Or are we only going to play the cultural appropriation card when it applies to certain groups that Tumblr deems to be worthy? 

Post # 79
Member
1815 posts
Buzzing bee
  • Wedding: June 2016

She’s 12! Everyone will understand she’s just figuring out her style. It’s no different than her dying her hair blue or purple. 

Call her your ‘Jr. Bridesmaid’. Let her wear her own thing. Hopefully the colour matches. If there’s another young girl who can be another jr bridesmaid maybe they can both wear something similar? Maybe use a piece of her sari fabric for the other bridesmaid dresses to give some continuity to the girls. 

I’m Canadian – so maybe the attitude is different here – but Canada is made up of many cultures. We love the different aspects of each culture and are usually proud if people like to try our clothes, foods, music, etc. 

Post # 80
Member
1815 posts
Buzzing bee
  • Wedding: June 2016

leonatigra :  I agree with you – I can’t find a white enough concealer either. I’ve actually used baby powder in the past as facial powder if that gives u any idea 

Post # 82
Member
1987 posts
Buzzing bee

cassidyrue :  I’m pretty sure that people talked primarily about sarees because that’s what the thread was about.

But yes, I think that the misuse of tartan; the abuse of Norse and Celtic religious traditions; and the farce that far too many Americans turn things like St. Patrick’s Day, Cinco de Mayo, and Oktoberfest into are problematic.  Every year I ask my students to reconsider how (or if) they celebrate St. Patrick’s Day and Cinco de Mayo in particular.  However, humorless bitch though I may be, even I don’t have enough hours in the day to give equal time to everything there is to be outraged about, and the fact of the matter is that cultural appropriation does not have the same negative effect on, to take one of your examples, the people of Bavaria, who enjoy some of the highest average quality of life ever known to humans as a species, as it does on other groups that still deal with systemic discrimination.  It’s an imperfect world out there, and we have to plug the biggest holes in the dam before we get to the smaller ones.  It’s hard to do that when people try to pretend that the big holes in the dam don’t exist or acknowlege that they exist but downplay them or just plain want to ignore them in favor of the smaller ones.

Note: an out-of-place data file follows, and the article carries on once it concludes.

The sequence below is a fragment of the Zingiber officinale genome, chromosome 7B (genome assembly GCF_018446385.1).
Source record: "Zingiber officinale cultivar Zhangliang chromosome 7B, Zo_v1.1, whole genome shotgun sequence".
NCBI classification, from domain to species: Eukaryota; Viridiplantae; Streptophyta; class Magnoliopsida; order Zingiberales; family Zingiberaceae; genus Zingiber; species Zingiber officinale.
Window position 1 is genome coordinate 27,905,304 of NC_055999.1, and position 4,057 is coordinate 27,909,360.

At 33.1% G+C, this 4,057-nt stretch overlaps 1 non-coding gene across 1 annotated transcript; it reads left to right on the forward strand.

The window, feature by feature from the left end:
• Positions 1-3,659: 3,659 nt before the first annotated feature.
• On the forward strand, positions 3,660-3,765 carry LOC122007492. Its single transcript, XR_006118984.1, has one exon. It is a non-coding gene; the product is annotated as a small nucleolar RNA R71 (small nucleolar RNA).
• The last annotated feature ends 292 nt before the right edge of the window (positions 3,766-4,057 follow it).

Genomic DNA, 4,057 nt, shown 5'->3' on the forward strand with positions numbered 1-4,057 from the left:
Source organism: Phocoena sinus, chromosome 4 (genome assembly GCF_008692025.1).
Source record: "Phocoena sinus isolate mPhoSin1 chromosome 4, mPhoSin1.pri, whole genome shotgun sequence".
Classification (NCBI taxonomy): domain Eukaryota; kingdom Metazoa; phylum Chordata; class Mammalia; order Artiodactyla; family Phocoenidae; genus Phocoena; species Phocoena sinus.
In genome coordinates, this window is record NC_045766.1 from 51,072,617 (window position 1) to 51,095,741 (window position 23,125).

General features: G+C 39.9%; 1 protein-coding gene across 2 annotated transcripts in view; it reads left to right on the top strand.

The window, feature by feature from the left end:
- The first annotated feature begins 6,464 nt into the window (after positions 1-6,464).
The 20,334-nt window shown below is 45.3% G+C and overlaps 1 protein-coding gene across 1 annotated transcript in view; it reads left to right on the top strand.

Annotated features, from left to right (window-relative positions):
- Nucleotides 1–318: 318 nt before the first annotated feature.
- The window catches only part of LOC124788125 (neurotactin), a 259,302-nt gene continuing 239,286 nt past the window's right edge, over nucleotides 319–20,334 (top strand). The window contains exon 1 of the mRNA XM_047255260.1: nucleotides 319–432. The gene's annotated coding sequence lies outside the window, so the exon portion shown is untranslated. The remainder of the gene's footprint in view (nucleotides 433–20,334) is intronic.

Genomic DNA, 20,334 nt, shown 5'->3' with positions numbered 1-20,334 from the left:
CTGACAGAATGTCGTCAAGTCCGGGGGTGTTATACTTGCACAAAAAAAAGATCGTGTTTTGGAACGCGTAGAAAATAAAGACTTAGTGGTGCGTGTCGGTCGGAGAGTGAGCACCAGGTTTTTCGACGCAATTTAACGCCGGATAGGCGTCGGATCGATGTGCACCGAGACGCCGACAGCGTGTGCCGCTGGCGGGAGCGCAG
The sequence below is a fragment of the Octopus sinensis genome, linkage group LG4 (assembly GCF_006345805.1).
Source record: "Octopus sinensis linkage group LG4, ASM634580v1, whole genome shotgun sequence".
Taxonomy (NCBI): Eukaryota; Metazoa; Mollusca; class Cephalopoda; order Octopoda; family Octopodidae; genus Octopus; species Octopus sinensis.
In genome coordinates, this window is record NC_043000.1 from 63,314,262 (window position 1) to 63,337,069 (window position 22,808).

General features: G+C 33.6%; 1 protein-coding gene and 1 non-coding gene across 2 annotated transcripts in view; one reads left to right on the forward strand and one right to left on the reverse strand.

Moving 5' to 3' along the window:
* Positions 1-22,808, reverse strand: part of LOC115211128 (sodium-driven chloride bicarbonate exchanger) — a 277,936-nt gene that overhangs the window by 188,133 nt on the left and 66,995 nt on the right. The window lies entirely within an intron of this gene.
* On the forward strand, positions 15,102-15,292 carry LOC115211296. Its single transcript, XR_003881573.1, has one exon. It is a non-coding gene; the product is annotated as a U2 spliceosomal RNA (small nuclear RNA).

Thus, when talking about why I think cultural appropriation is something to be mindful of, the activists I reference and the examples I will use will come from those communities in the USA that are still regularly subjected to bigoted judgments that have the potential to affect the quality  of their daily life for following their traditional practices (like African-Americans who, as a PP said, can be seen as less professional when they wear cornrows).  Just because I don’t decide to be edgy and say “but what about the Bavarians?” instead of discussing the problems with turning Native American clothing into a costume (I mean it’s such a downer to make people think about groups that still face oppression that has actual consequences for their quality of liferight?) or the numerous potential issues with white people adopting things from groups that they not-so-long ago enslaved or colonized and who are still subject to systemic racism [or similar] doesn’t mean that I don’t think that idiots trying to wear something like lederhosen and getting drunk because “it’s Oktoberfest, dude!” aren’t worthy of some degree of derision. 

Post # 84
Member
899 posts
Busy bee
  • Wedding: April 2015

cassidyrue :  I would like to like this comment a thousand times. So well put and very true.

It reminds me of this video actually, please don’t watch if your easily offended! It may upset some people but when I saw it on Facebook I thought it was very true especially around Halloween. Possibly slightly more about racisim then cultural appropriation but I still think it’s a lesson in there  

 

Post # 85
Member
1987 posts
Buzzing bee

gatsbyaffair : 

[deleted because I was responding to a comment that has been edited out]

Everyone on this thread has been arguing that there are specific things about clothes/hair that require one to consider them more carefully than eating food or buying art (I don’t feel like repeating myself, please re-read my post at the top of the last page)–no one is saying that we shouldn’t patronize any business that is run by someone of a different culture.  If one is specifically invited to wear clothing with deep traditional/ceremonial meaning that is not of one’s own culture, I absolutely agree that it is extremely problematic not to patronize the appropriate merchants.  

Post # 86
Member
2358 posts
Buzzing bee

I wish I would have leanred if it was a cultural  or if the pre teen girl just wanted to do it because she thinks they are beautiful.

But all I learned is everyone is offended by something.

Post # 87